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socrateaser, Lawyer
Category: California Employment Law
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Experience:  Retired (mostly)
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I am a member of CWA Local 9575 (Ventura County, California).

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I am a member of CWA Local 9575 (Ventura County, California). Currently the employees for our company located in the East are negotiating their union contract and those employees (45,000) have voted to go on strike. In the West, our own contract (for 5,000) will not be up for negotiation until 2013. In the last few days, the hourly employees at my locaqtion have received a lengthy letter from our Union advising how important it is that we all unite & support our 'brothers & sisters' by refusing to do management work. The last paragraph of the letter advises that 'during this bargaining time, the Local 9575 has adopted a policy that any member of Local 9575 who acts as a temporary supervisor shall be be subject to penalties and fines as decided by the Local in accordance with fair notice & due process.' My question is can our Union impose such 'penalties & fines' when our own Union contract is not up? Is our Local Union overstepping their grounds and abusing their power? Especially since the office in Victorville and Pomona have not sent a similiar letter to their members. One hourly employee (who is currently performing supervisory responsibilites) was approached by a Union Steward and the letter was hand delivered to her. This hourly employee asked for a copy of the documentation where it states they can serve fines and penalties, as of yet she has not received anything. Is our Union abusing their power and how can we protect ourselves from this kind of abuse?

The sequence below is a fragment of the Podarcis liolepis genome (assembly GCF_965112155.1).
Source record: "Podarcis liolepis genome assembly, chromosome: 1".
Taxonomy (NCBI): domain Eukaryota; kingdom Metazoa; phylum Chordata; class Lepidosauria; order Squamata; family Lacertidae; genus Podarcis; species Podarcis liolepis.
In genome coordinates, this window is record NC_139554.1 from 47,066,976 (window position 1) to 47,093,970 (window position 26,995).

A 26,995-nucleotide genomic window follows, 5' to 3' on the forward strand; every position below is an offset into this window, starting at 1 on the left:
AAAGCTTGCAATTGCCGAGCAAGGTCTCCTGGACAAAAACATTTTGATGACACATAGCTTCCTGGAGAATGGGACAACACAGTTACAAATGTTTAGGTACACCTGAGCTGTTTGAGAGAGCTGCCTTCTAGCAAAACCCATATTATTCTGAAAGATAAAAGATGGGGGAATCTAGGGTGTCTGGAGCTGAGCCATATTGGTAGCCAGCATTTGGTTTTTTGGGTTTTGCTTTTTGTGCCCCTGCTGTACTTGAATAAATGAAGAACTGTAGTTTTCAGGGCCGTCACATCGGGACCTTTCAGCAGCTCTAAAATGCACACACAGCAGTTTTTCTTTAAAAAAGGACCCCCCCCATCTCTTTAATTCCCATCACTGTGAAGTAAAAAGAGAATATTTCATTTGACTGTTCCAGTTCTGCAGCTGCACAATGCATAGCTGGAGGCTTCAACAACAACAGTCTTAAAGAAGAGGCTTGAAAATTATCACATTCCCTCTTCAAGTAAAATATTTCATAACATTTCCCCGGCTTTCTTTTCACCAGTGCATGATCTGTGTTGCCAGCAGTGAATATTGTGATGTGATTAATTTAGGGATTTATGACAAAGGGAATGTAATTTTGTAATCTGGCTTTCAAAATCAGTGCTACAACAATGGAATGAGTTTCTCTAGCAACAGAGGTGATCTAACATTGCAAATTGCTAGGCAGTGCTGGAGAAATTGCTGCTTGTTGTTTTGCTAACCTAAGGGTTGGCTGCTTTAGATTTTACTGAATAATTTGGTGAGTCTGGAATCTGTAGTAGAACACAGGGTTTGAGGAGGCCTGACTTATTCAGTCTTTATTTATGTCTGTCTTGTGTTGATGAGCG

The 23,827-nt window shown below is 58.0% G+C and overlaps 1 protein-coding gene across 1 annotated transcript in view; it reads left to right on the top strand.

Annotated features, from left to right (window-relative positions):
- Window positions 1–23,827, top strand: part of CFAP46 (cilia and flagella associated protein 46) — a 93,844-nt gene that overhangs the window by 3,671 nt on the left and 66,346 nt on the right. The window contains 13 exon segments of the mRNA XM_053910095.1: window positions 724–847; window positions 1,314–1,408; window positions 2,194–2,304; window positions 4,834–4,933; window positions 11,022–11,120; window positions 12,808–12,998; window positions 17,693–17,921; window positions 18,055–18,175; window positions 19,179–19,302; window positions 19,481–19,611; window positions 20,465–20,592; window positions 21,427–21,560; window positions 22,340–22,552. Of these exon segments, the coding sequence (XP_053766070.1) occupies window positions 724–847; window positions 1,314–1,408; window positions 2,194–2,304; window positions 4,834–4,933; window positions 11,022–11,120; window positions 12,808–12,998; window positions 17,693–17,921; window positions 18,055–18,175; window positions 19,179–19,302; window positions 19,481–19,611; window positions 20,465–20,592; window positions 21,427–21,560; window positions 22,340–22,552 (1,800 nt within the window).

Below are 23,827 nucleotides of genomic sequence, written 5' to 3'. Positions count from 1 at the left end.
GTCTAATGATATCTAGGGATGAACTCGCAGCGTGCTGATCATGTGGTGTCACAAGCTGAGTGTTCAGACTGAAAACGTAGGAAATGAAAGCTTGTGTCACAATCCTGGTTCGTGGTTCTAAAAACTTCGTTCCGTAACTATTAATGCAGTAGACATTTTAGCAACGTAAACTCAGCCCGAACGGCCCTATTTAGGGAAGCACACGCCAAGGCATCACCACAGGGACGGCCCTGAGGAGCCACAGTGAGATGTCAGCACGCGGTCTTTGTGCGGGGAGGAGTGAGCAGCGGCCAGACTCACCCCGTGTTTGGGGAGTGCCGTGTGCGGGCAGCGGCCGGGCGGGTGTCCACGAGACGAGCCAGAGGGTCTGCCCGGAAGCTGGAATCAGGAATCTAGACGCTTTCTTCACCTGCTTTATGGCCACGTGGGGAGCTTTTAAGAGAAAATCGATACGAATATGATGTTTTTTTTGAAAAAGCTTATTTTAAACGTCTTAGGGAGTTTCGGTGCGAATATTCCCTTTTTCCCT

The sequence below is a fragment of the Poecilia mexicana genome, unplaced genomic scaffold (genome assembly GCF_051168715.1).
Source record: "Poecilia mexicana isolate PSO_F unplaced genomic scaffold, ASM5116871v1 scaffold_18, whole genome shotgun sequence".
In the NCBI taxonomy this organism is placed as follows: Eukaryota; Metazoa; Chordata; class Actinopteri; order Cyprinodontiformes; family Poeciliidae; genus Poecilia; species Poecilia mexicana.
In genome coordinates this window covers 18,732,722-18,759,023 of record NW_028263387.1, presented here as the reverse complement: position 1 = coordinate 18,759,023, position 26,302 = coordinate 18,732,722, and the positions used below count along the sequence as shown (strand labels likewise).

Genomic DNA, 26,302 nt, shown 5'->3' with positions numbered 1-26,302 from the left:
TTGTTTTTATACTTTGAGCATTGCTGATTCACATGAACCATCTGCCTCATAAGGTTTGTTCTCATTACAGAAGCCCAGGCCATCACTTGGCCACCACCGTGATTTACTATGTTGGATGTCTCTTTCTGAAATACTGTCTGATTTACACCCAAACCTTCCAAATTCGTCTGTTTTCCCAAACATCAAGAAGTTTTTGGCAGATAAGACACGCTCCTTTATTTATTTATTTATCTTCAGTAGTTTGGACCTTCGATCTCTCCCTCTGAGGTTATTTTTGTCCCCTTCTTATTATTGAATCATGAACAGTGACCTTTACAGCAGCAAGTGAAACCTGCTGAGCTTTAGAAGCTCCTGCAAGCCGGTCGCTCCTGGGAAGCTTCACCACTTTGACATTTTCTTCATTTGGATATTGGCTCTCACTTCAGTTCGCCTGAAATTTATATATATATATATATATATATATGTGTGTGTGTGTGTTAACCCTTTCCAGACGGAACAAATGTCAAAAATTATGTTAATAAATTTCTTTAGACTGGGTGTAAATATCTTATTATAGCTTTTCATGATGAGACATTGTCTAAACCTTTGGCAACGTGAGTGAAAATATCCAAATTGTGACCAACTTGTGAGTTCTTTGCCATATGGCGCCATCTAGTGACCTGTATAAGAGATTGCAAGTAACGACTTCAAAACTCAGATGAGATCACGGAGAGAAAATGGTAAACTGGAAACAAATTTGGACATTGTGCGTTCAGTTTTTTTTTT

Without reviewing the contracts and MOUs, it's difficult to be precise. However, generally, if you have a current local contract in force, and the union advises you to violate the terms and conditions of that contract, then that would be a breach against the adversely-affected employer. You simply cannot violate the existing local contract.

Re penalties/fines, if those fines are imposed against you for refusing to violate the existing local contract, then that, too, would be a breach of contract, only this time by the union against the workers.

Thus, there are two different potential breaches: by the local workers/union against the employer for failing to act in supervisory roles that were agreed to under the contract; and by the main union against the local workers/union for imposing fines/penalties for refusing to violate the local contract.

Hope this helps.

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